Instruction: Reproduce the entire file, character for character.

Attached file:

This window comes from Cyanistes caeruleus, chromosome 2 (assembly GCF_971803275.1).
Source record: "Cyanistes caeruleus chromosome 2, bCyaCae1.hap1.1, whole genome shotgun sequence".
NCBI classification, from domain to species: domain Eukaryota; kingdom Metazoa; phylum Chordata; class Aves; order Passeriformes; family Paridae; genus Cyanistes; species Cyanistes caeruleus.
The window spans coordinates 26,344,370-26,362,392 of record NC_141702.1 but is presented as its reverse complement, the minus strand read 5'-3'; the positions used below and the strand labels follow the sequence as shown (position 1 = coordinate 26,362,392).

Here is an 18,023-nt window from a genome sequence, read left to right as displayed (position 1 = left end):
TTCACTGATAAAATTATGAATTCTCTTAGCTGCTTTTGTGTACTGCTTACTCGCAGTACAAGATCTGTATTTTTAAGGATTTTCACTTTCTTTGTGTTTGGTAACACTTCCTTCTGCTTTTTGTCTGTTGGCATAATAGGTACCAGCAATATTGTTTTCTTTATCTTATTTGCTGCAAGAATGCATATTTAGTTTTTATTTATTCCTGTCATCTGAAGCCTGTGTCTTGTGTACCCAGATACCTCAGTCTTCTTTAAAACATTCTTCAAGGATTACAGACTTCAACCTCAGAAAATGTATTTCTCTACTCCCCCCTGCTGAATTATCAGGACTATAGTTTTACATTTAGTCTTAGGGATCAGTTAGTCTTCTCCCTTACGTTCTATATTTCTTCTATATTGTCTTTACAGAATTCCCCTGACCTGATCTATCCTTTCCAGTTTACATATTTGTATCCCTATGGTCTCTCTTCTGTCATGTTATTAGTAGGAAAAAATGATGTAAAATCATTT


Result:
This window comes from Cyanistes caeruleus, chromosome 2 (assembly GCF_971803275.1).
Source record: "Cyanistes caeruleus chromosome 2, bCyaCae1.hap1.1, whole genome shotgun sequence".
NCBI classification, from domain to species: domain Eukaryota; kingdom Metazoa; phylum Chordata; class Aves; order Passeriformes; family Paridae; genus Cyanistes; species Cyanistes caeruleus.
The window spans coordinates 26,344,370-26,362,392 of record NC_141702.1 but is presented as its reverse complement, the minus strand read 5'-3'; the positions used below and the strand labels follow the sequence as shown (position 1 = coordinate 26,362,392).

Here is an 18,023-nt window from a genome sequence, read left to right as displayed (position 1 = left end):
TTCACTGATAAAATTATGAATTCTCTTAGCTGCTTTTGTGTACTGCTTACTCGCAGTACAAGATCTGTATTTTTAAGGATTTTCACTTTCTTTGTGTTTGGTAACACTTCCTTCTGCTTTTTGTCTGTTGGCATAATAGGTACCAGCAATATTGTTTTCTTTATCTTATTTGCTGCAAGAATGCATATTTAGTTTTTATTTATTCCTGTCATCTGAAGCCTGTGTCTTGTGTACCCAGATACCTCAGTCTTCTTTAAAACATTCTTCAAGGATTACAGACTTCAACCTCAGAAAATGTATTTCTCTACTCCCCCCTGCTGAATTATCAGGACTATAGTTTTACATTTAGTCTTAGGGATCAGTTAGTCTTCTCCCTTACGTTCTATATTTCTTCTATATTGTCTTTACAGAATTCCCCTGACCTGATCTATCCTTTCCAGTTTACATATTTGTATCCCTATGGTCTCTCTTCTGTCATGTTATTAGTAGGAAAAAATGATGTAAAATCATTT